ONE LEAF CAPE TULIP (Moraea flaccida, previously Homeria flaccida)
One-Leaf Cape Tulip is a highly toxic perennial plant which poses significant threat to agriculture and the environment.
All parts of the plant are toxic to grazing animals, with cattle most likely to be affected. About a kilogram of fresh leaf material is enough to cause death overnight. Dry Cape Tulip remains toxic in hay.
Stock can learn to avoid it, but this can ultimately affect the carrying capacity of paddocks due to displacement of pasture species. Dry Cape Tulip remains toxic in hay.
Originally from South African it was introduced into Australia as an ornamental bulb.
As the name implies, each plant has only one flat leaf which is long and strap like and arches from the stalk. New shoots are produced in winter before dying back to an underground corm in early summer, making the plant difficult to detect.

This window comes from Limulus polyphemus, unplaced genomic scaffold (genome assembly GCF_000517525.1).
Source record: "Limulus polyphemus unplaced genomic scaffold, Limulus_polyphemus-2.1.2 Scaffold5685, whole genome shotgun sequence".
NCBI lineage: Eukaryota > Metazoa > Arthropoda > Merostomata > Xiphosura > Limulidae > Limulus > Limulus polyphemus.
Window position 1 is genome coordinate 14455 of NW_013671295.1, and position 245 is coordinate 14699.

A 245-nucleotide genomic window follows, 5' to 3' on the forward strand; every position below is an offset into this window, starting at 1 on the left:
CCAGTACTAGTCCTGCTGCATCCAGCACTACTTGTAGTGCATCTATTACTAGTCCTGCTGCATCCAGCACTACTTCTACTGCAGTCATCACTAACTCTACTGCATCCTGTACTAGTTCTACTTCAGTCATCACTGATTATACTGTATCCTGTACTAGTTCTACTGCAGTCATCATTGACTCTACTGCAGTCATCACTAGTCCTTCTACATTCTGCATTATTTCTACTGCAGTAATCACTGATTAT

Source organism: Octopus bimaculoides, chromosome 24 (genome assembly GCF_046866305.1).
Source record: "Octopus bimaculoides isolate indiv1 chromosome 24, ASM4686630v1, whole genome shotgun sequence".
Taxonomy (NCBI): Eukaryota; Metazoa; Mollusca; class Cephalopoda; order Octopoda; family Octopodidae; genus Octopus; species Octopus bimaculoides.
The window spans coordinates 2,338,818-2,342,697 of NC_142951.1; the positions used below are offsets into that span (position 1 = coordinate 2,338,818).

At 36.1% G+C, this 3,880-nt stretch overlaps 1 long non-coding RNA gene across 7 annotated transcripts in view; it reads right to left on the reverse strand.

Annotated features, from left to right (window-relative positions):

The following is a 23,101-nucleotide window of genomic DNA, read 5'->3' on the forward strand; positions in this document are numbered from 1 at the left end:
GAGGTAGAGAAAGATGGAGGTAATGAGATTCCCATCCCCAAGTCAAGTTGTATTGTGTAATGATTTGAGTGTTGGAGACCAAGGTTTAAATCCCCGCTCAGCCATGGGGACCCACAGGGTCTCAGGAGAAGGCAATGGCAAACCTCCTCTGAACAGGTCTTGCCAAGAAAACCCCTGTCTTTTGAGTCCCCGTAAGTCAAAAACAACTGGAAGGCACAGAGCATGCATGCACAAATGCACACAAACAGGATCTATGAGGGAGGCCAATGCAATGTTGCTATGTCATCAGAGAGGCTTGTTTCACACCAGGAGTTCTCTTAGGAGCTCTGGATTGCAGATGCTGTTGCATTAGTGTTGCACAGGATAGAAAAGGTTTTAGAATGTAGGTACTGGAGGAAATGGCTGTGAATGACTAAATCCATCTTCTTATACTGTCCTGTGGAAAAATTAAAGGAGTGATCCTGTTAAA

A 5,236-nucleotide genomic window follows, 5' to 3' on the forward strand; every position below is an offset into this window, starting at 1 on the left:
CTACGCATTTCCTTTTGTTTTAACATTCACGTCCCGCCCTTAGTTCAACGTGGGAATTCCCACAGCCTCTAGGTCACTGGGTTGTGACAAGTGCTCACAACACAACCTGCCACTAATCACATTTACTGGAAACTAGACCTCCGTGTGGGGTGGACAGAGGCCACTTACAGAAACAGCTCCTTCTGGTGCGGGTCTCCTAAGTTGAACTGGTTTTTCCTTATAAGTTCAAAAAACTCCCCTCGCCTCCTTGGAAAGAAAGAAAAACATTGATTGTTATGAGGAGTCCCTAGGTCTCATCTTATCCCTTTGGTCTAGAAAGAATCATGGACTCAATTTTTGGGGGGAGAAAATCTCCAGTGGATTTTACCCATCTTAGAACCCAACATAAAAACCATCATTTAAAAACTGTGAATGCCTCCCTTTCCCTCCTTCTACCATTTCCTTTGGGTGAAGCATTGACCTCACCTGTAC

One-Leaf Cape Tulip is also a weed or townsites , urban areas and recreational facilities.
One-Leaf Cape Tulip is readily spread by stock, farm and other machinery, wind (each seed capsule can contain up to 150 seeds), water, farm produce and the dumping of garden waste. There is no readily available treatment for poisoning.
It can be mistaken for Two-Leaf Cape Tulip.
Cape tulip can be difficult and expensive to eradicate and some herbicides effective in controlling Cape tulip also damage pasture legumes.
LET US KNOW IF YOU SEE ONE-LEAF CAPE TULIP AS THIS IS A PLANT WE NEED TO GET RID OF.
Human deaths have been reported from Cape Tulip poisoning